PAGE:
Science, Awards and Reproducibility

Posted by s.aragon on 16 November 2018 - 8:57am
Museo Nobel
Image courtesy of Ricardo Ramírez Gisbert.

By Raniere Silva, Community Officer, Software Sustainability Institute

As researchers, we have our own motivation to spend years digging into something until we, hopefully, find something new. Independently from our motivation, it's always good to receive recognition for our work, specially in the form of a famous award like the Nobel prize. During the announcement of the Sveriges Riksbank Prize in Economic Sciences in Memory of Alfred Nobel 2018, one of the awardees, Paul M. Romer, highlighted the need to communicate science clearly, not only by using simple words and language if you’re writing for a general audience, e.g. a popular science book, but also by embracing reproducibility when writing to researchers peers.

When answering a question from the Swedish television, he said:

"Science is the most important social system humans have ever developed but part of how science works is by criticism and challenge. There's no authority who can shut things down. There's no Supreme Court. Different individual scientists say what they think is is right and when they think their colleagues are wrong they they will say that (...) explaining results like the Pythagorean theorem that pair of mentioned so math can be used very productively in a very helpful way but sometimes people use it in a way which creates a kind of a fog of misunderstanding and part of what I was pushing for and, I think I you know, everyone needs to keep pushing for is that we all try as hard as we can to communicate communicate clearly because this is part of what pairs presentation brings out. Is that knowledge. Is valuable only if it's communicated to other people and it won't be accurately communicated if people are vague or confusing in their communication so is there still some in our science of course as logins our communication. On everything there's always rumors. Could do better and it's part of my job and help push that we all do better."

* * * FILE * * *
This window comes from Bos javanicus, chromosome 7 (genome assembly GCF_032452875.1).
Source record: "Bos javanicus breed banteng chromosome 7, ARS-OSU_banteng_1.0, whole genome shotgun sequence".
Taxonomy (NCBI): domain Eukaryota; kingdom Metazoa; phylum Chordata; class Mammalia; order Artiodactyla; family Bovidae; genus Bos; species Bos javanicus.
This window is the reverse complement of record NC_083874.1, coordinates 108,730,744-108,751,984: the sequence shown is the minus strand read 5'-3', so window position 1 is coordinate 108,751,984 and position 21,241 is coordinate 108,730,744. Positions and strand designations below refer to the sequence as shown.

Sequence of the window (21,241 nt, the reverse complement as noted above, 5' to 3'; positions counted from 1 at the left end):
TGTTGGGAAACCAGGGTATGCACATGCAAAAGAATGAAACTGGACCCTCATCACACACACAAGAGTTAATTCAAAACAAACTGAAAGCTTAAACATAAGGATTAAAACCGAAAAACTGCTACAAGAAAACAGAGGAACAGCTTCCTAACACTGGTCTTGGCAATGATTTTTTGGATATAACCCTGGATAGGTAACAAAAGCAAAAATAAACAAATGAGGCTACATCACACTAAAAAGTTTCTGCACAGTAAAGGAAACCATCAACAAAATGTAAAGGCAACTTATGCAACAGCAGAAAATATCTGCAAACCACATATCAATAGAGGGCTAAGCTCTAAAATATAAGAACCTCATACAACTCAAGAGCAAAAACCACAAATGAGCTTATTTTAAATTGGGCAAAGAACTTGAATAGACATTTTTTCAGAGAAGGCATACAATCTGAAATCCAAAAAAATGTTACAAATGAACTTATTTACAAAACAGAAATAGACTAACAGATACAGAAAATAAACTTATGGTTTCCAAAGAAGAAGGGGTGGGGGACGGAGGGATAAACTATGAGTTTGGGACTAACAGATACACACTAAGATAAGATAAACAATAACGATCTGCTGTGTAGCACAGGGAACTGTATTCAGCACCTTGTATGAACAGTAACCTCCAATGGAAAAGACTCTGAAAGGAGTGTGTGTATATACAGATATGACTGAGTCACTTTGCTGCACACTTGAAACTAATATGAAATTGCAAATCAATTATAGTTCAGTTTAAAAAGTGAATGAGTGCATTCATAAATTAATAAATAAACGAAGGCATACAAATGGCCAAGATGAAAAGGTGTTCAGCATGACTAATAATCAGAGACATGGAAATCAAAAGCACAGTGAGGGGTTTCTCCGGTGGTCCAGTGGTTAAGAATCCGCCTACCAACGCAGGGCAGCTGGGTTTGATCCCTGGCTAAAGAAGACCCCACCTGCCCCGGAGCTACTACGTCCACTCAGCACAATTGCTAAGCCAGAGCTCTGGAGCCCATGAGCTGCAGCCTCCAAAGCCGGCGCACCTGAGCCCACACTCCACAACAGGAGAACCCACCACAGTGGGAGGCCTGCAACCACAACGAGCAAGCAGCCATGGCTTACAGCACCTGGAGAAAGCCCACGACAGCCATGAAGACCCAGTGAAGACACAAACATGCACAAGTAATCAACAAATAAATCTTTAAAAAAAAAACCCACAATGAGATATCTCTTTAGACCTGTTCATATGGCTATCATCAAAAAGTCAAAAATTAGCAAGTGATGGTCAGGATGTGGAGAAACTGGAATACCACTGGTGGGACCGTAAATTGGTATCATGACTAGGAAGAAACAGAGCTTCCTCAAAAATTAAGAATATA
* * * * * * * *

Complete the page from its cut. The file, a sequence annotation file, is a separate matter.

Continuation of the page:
We’re very happy to see reproducibility mentioned in the news, and we hope that in the coming years we will see a shift towards a more open science.

Extra: Paul M. Romer's blog has two posts related with science communication that worth a look: "Clear and Precise Scientific Communication" and "Jupyter, Mathematica, and the Future of the Research Paper".

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